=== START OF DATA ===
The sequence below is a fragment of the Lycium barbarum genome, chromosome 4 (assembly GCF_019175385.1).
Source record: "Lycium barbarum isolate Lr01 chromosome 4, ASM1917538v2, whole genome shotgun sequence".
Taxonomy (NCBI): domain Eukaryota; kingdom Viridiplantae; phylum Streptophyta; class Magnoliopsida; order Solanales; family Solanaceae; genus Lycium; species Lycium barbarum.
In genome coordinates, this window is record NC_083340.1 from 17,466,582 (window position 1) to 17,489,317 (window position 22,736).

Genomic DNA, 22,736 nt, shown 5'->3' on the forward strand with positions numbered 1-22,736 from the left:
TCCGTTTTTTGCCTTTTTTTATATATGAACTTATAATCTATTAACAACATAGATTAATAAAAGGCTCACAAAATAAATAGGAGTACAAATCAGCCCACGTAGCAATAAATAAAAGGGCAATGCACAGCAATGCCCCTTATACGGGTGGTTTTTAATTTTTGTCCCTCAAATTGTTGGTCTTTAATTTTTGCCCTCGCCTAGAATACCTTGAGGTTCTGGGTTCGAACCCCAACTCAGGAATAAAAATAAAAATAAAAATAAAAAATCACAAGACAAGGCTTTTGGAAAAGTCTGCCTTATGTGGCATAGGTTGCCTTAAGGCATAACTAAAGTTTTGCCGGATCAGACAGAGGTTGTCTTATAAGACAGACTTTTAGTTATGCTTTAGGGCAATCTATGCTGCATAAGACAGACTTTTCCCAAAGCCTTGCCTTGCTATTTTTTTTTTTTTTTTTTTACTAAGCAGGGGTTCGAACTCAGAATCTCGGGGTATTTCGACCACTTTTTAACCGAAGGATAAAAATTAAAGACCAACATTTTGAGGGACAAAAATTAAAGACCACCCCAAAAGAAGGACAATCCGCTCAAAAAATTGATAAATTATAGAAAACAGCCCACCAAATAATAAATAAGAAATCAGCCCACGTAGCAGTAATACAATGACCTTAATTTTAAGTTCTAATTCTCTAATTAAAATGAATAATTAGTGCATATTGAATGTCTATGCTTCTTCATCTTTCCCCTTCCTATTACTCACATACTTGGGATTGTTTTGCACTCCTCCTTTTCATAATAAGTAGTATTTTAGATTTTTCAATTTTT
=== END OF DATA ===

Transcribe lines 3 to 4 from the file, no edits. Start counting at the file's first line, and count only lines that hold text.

Taxonomy (NCBI): domain Eukaryota; kingdom Viridiplantae; phylum Streptophyta; class Magnoliopsida; order Solanales; family Solanaceae; genus Lycium; species Lycium barbarum.
In genome coordinates, this window is record NC_083340.1 from 17,466,582 (window position 1) to 17,489,317 (window position 22,736).